This is one of my favorite paintings of all time – Un dimanche après-midi à l’Ile de la Grande Jatte, or Sunday Afternoon on the Island of La Grande Jatte, by Georges Seurat.
The painting is a very large canvas, dimensions 207.6 x 308 cm (81.7 x 121.25 inches). The unique thing about this painting is the technique:
Motivated by study in optical and color theory, he contrasted miniature dots of colors that, through optical unification, form a single hue in the viewer’s eye. He believed that this form of painting, now known as pointillism, would make the colors more brilliant and powerful than standard brush strokes.
This is essentially the same physical/optical principle by which CRT computer screens and televisions create the illusion of color; each “pixel” is actually a triplet of red, green, and blue which are selectively turned on or off. The mind’s eye integrates them into the full spectrum of color hues.
The painting hangs in the Art Institute of Chicago, my home town. As a child, on numerous field trips I was always fascinated by it, I would go as close as I could and simply stare, trying to undo the illusion until only the dots remained. In fact, exactly as Cameron does in this clip from Ferris Bueller’s Day Off:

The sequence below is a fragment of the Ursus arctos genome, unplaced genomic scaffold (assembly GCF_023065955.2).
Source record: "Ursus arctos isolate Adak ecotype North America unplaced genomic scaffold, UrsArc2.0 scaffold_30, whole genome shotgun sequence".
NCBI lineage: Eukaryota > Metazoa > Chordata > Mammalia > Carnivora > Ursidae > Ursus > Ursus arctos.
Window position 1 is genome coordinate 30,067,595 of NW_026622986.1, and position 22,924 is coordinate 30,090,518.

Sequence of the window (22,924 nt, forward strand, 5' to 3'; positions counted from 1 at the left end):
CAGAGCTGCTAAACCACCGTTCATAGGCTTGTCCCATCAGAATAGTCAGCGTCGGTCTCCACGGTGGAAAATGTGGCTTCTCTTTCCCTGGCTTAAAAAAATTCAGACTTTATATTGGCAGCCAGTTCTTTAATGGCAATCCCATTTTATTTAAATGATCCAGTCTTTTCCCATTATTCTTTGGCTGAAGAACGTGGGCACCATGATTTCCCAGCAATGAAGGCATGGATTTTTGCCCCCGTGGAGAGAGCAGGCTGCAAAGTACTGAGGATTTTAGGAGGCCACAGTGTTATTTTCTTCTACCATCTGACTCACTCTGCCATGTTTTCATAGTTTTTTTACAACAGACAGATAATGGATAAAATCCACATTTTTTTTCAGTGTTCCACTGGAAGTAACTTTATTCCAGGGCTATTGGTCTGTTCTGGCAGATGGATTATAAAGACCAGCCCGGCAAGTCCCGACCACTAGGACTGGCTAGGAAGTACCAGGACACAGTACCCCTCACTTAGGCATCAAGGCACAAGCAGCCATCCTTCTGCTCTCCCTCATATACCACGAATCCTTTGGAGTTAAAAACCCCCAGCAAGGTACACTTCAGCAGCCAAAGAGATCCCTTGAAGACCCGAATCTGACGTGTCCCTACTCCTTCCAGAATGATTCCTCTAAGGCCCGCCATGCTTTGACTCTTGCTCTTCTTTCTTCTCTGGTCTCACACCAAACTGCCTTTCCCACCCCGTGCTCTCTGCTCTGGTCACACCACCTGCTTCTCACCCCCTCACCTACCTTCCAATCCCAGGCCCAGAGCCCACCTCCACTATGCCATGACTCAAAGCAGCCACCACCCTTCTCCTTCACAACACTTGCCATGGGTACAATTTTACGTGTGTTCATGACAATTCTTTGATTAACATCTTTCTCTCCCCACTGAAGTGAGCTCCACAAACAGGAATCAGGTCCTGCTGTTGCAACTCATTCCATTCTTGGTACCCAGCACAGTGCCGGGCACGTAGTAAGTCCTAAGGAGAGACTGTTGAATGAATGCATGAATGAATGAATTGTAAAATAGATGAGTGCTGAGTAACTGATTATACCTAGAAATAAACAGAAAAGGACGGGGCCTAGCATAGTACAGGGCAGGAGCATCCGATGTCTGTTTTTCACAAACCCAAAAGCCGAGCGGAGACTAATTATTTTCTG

I was just like those kids at the start of that sequence… I think I went to the Art Institute nearly every year on one field trip or another from elementary school onwards.
I can’t exactly put my finger on why I like this painting. It doesn’t evoke any particular emotion that I can identify, though i am aware of others’ interpretations. For me it isn’t the scene that is depicted that is important, but rather the context and the technique. It makes it seem very real, somehow.
Then again, the stillness of that scene lends itself to contemplation. Its serenity makes you linger. The little girl is (if I recall correctly) the only one looking at you, the viewer, so after a while your roving eye settles on her, and you commune. But then you try to stare beyond. Or at least, I do 🙂
Here in Houston, there is presently an Impressionists exhibition from the Met in New York that includes some studies by Seurat for this painting. I would very much like to go but am unsure if I’ll get to it before it closes.
UPDATE: another lost study by Seurat for La Grande Jatte has been discovered. quelle surprise!